Arresting Art: Repression, Censorship, and Artistic Freedom in Asia
The climate for artists across South, Southeast and East Asia is increasingly hostile, with the global COVID-19 pandemic continuing to pose a serious threat to artistic freedom and the specter of censorship jeopardizing artists’ ability to work and speak out. In a new publication called Arresting Art: Repression, Censorship, and Artistic Freedom in Asia from PEN America’s Artists at Risk Connection (ARC)—produced in partnership with the Mekong Cultural Hub (MCH) and the Asian Forum for Human Rights and Development (FORUM-ASIA)—artists across the Asian continent expressed serious fears, especially around digital security laws and nationalistic tendencies that threaten to impose a culture of conformity across one of the most vibrant, diverse regions for the arts in the world. Arresting Art presents the discussion and findings from a closed virtual workshop convened in December 2020.
ARC, MCH, and FORUM-ASIA hosted a workshop in December 2020 to better understand the growing threats to artistic freedom in the region. With 30 participants and five facilitators from 17 countries across South Asia, Southeast Asia, and East Asia, the workshop explored three key issues central to curbing artistic freedom: censorship, free expression, and state action. The workshop aimed to bridge the arts and human rights sectors and to understand the connections and disconnects between the two.
Key findings from the workshop include:
- Due to the ongoing COVID-19 pandemic, many artists find themselves without work (whether in the arts or other sectors) and are thus unable to continue creating art.
- The pandemic has also resulted in both an alarming shrinkage of civic spaces for artists whose work engages in human rights issues and an increase in threats to their safety and well-being.
- Digital security laws and regulations are normalizing internet-based censorship and unlawful detention under the guise of protecting national security and sovereignty.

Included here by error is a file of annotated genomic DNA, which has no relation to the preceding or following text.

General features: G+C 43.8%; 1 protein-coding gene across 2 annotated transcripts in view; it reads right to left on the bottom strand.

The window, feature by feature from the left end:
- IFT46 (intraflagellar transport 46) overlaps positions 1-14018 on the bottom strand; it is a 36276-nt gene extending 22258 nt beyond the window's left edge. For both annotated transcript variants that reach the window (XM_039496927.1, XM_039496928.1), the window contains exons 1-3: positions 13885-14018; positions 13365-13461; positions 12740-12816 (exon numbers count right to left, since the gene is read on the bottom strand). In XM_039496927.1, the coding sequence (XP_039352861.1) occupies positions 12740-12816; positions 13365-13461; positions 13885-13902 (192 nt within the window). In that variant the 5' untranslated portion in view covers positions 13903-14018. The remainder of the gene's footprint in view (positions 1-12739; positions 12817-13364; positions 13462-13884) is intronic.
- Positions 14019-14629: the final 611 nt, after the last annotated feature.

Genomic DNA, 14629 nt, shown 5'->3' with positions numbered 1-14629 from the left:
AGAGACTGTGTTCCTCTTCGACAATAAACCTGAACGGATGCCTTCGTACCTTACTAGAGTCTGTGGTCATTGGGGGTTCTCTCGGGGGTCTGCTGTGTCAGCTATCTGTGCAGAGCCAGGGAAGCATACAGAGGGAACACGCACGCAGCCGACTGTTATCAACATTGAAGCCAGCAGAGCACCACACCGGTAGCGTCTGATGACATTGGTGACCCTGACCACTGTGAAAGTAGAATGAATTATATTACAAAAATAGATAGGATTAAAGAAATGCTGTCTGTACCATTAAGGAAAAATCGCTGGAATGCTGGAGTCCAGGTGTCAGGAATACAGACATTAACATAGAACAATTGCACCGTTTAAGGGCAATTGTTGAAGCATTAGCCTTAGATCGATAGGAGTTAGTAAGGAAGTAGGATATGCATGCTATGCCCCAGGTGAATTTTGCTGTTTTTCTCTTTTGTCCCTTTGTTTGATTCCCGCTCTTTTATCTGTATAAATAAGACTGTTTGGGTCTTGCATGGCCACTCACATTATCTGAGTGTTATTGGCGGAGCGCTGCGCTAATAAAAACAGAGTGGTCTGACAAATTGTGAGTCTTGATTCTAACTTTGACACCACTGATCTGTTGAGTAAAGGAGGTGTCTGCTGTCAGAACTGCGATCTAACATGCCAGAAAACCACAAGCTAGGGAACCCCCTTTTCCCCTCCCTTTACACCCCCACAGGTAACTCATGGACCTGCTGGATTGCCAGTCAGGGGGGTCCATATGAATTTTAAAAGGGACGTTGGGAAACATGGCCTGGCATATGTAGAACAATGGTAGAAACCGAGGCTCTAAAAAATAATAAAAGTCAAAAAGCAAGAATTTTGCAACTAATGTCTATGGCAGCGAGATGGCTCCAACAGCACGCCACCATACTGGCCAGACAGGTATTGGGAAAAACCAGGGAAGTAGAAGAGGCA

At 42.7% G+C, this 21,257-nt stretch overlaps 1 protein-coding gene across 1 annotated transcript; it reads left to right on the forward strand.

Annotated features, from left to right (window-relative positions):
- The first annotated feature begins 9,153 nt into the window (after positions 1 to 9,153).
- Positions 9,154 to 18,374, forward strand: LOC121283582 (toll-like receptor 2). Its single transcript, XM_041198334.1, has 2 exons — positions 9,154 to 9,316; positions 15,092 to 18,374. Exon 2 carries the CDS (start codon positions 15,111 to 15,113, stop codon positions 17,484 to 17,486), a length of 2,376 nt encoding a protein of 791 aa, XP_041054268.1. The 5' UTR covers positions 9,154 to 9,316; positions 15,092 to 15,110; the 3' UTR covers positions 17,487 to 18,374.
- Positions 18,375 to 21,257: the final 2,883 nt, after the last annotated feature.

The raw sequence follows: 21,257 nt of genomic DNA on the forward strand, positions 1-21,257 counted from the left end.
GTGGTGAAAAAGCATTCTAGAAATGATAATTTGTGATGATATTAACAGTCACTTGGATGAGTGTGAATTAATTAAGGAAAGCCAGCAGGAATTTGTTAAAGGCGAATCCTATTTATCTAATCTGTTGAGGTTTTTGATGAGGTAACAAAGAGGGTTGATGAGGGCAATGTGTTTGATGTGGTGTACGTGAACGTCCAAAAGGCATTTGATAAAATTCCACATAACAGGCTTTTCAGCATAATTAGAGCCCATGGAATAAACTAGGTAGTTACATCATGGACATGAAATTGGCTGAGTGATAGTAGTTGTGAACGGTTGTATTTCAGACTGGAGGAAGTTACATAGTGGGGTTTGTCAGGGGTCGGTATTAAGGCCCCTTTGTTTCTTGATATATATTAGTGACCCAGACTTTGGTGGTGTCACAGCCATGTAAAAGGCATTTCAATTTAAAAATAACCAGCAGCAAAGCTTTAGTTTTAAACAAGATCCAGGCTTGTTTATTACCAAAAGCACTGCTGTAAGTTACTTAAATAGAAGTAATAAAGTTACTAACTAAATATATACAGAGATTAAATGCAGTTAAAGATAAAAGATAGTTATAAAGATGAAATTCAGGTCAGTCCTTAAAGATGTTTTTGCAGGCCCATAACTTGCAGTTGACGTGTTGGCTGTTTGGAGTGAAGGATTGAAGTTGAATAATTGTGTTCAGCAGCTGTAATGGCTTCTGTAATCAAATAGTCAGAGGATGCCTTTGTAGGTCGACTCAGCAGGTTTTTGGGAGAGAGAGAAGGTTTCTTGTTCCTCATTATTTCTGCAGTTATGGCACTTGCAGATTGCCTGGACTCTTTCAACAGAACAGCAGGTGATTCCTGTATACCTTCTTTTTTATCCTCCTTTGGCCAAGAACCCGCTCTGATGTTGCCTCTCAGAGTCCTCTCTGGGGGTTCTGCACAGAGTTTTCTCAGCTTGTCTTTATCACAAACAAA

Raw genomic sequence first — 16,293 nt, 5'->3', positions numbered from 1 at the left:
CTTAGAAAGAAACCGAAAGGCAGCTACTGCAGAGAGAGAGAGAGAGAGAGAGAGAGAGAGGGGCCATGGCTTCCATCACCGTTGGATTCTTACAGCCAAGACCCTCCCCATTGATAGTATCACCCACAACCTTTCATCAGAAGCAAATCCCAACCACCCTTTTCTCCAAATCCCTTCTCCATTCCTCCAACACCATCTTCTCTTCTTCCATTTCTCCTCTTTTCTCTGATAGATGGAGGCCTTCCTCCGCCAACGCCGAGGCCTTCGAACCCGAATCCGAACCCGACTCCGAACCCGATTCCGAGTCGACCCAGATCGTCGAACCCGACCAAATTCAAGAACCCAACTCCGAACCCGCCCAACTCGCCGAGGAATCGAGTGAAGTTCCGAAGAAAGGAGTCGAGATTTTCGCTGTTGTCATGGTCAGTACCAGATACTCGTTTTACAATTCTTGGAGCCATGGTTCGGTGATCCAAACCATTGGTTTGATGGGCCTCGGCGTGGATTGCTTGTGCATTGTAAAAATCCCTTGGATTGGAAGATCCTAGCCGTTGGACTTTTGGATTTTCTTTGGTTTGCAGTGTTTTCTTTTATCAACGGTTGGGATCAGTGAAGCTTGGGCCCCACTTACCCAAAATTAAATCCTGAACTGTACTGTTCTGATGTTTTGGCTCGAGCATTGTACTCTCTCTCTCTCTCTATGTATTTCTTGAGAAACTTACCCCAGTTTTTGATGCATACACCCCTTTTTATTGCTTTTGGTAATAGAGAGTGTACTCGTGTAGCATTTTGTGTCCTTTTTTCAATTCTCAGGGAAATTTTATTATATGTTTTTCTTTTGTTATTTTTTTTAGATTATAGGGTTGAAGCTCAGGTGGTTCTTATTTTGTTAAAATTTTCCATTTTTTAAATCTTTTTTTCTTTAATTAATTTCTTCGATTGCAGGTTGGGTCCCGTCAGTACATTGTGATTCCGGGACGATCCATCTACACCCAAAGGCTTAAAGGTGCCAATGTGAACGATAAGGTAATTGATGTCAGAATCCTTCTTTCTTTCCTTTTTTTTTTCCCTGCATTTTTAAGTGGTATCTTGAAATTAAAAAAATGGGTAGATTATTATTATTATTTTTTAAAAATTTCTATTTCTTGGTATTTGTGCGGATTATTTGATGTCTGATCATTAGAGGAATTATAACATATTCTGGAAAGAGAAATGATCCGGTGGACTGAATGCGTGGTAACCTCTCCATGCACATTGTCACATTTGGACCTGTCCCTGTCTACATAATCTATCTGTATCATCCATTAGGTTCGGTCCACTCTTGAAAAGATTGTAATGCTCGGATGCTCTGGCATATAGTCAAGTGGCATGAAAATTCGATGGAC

- Community-based censorship and ostracism, often motivated by communal and traditional interests, are fast becoming commonplace, both online and offline, leaving artists vulnerable and trapped in a so-called “culture of conformity.” Most threatened artists are from minority religious, ethnic, and/or gender groups.
In addition, the publication offers the following key recommendations based on discussions among workshop participants:
- Build sustainable and secure networks to connect artists at risk, cultural institutions, and human rights organizations and to facilitate the exchange of important information and resources.
- Refine the assessment methods employed by civil society organizations to make their resources and services more accessible to artists at risk.
- Retool funding methods and channels so that they facilitate, rather than hinder, artists’ work, especially on difficult subjects.
- Build capacity and bolster training in areas such as digital rights, data security, financial security, and physical and mental well-being to make artists more aware of their rights and available resources.
- Step up legal aid and emergency measures to provide artists with immediate and actionable steps that can be implemented swiftly during a time of crisis.
In addition to sharing important insights into the state of artistic freedom in Asia, Arresting Art aims to provide a glimpse into the lived experiences of artists and cultural practitioners in the region. ARC, MCH, and FORUM-ASIA are also developing a limited podcast series capturing stories on artistic freedom in Asia that will expand on the key findings highlighted in Arresting Art with firsthand accounts from artists describing the stakes, the threats they face, and the communities they have built to protect themselves and their right to create.
We hope you’ll read the report, share our findings with your communities, and join us in calling for solidarity and a safer, more equitable environment for artists both in Asia and around the globe, free of censorship and harassment.
Published on June 9, 2021